Chuck Berry actually called me on the phone after that and said, “Come to Phoenix. I need you now. They’ve set me up with a drummer that sucks. Please come.” I drove to Phoenix, did the gig, and drove back the same night. I’ve also recorded with Little Richard and Jerry Lee Lewis.
Let’s talk about some records you worked on in the Seventies, starting with “Tracks of My Tears” for Linda Ronstadt.
Andrew Gold was working with Linda. He was a big part of that record [Prisoner in Disguise], even though it was produced by Peter Asher. Anyway, that sone was done in just two takes. We cut another song, called something like “Quicksand,” but it didn’t make the record. “Tracks of My Tears” was great, but to be honest, I don’t even remember if Linda was there when we did it.
How about Glen Campbell’s Rhinestone Cowboy album?
I don’t think I played on the song “Rhinestone Cowboy.” I played on that album though. Glen was the funniest guy I’ve ever met. He could make a joke out of everything. He was quick-minded, and he was an amazing player. He could play anything. He had all that experience with the Wrecking Crew. I didn’t know about that at the time. He had recorded with Larry Knechtel and Joe Osborne and a whole lot of cats.
I did more than one album with Glen. He was always funny, and always in the same mood. He didn’t bring his mood to work with him. He was just happy Glen.
You also played with Dennis Wilson on the sessions for his lost Bambu album.
Yeah. We did it at Brother Studios. That was the one the Beach Boys owned out near the water. I’m not sure it was even used on the record.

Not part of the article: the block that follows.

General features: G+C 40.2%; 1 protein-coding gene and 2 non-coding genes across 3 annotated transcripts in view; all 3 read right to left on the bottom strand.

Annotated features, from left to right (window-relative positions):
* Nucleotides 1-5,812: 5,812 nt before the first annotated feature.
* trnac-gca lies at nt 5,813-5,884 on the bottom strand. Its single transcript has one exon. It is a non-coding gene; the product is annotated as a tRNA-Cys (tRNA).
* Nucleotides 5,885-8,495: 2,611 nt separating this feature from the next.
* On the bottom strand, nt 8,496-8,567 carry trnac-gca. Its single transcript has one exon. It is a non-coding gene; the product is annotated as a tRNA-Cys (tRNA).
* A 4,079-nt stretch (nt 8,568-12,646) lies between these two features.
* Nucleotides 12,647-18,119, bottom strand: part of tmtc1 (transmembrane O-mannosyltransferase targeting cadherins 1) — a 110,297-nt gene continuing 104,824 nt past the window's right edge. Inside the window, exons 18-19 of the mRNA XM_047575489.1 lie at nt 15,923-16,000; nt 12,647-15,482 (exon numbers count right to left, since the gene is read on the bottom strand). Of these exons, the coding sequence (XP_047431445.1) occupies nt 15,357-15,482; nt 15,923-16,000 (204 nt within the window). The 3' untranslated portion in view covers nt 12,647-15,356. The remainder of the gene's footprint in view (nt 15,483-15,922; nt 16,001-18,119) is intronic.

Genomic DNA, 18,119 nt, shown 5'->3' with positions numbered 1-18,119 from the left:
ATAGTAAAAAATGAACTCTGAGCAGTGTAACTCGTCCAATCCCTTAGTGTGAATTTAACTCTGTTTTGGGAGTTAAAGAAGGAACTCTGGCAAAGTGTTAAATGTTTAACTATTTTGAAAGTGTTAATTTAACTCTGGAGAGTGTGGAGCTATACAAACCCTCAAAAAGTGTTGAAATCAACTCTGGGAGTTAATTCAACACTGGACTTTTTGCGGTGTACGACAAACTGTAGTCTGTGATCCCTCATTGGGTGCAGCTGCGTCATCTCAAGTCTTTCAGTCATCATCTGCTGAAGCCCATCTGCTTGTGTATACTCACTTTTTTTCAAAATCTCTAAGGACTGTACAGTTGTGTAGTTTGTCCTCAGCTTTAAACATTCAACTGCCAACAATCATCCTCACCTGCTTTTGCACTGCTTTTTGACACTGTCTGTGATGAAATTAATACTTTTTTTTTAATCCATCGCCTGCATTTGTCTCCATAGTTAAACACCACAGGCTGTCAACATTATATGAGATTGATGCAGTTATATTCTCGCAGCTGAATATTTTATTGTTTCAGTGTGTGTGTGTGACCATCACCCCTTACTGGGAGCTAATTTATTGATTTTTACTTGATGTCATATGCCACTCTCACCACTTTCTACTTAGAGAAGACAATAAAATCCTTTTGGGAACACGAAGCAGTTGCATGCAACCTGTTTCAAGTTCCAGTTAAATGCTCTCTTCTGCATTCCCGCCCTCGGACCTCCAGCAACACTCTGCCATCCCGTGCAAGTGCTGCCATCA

Dennis had very little to say about my drumming. He’d be like, “I liked that” or “I don’t like that.” That’s fine for me. That’s all I really need. “Do you like it or not?” That’s all you need to tell me. I’m also fine with “What if you did this…” Then it’s maybe something I hadn’t thought of. That’s always welcomed. But I didn’t see Dennis again. And then he’s gone forever.
Not long after that, you worked on Olivia Newton-John’s Totally Hot.
She had just hired me like all the others. And then she called after we did the record and asked if I would go to Las Vegas with her for 10 days. I told her that I’d never played in Vegas before. I’d never wanted to. She said, “I’ll tell you what. They’ve offered me a Learjet. I’ll let you take the Learjet and come and go every day to do sessions.” And she said she’d pay me a load of money.
I agreed to do it. So I had this Learjet to come and go. I had grand ideas, but I didn’t book any dates because I didn’t want to be thinking about her project while doing other sessions. I like things simple. So I just took the Learjet to fly to Vegas, and then once the gig was over at the end of the night, they flew me home on it. And we landed at a local airport by my house.
This was near the peak of her fame, since Grease had just come out.
Yeah, that’s right. In fact, John Travolta was there. The opening artist was Kenny Rogers. In his band that night was a friend of mine from the Spencer Davis Group, an Englishman that played guitar. I had called him for lunch after we got back from the gig. This woman picked up the phone. She goes, “He just moved out of our house. I think he went to England for a while.” I said, “I was going to ask him for lunch.” She said, “I’ll get lunch with you.” So I took her to lunch. It turned out to be Norma. We’ve now been married for 43 years.
Tell me about recording with Joan Armatrading on Show Some Emotion. She’s incredible.
Glyn Johns asked me to do that. We recorded it at Olympic Studios in London. That’s where the Who, Led Zeppelin, the Rolling Stones had all recorded. This was my first time there. When Glyn wasn’t looking I actually got down on my knees and I kissed the floor. I was young.
We cut the Show Some Emotion album. I didn’t play on all of it, probably half of it. But the two songs that were hits out of that were “Show Some Emotion” and “Willow.” I remember making “Show Some Emotion.” When she started singing, I got goosebumps up and down my arm. I was like, “Jesus Christ. This woman has a voice.” The next one we did was “Willow.” That was a big record.
How did you wind up getting the job as the drummer in the Jerry Garcia Band?
What happened is that in 1970 I did an album for John Stewart, who was once in the Kingston Trio. And his brother, Michael Stewart, was a producer. He called me and said, “I just got a call from the bass player with Jerry’s band, and he wants your phone number.” I said, “OK, give it to him.”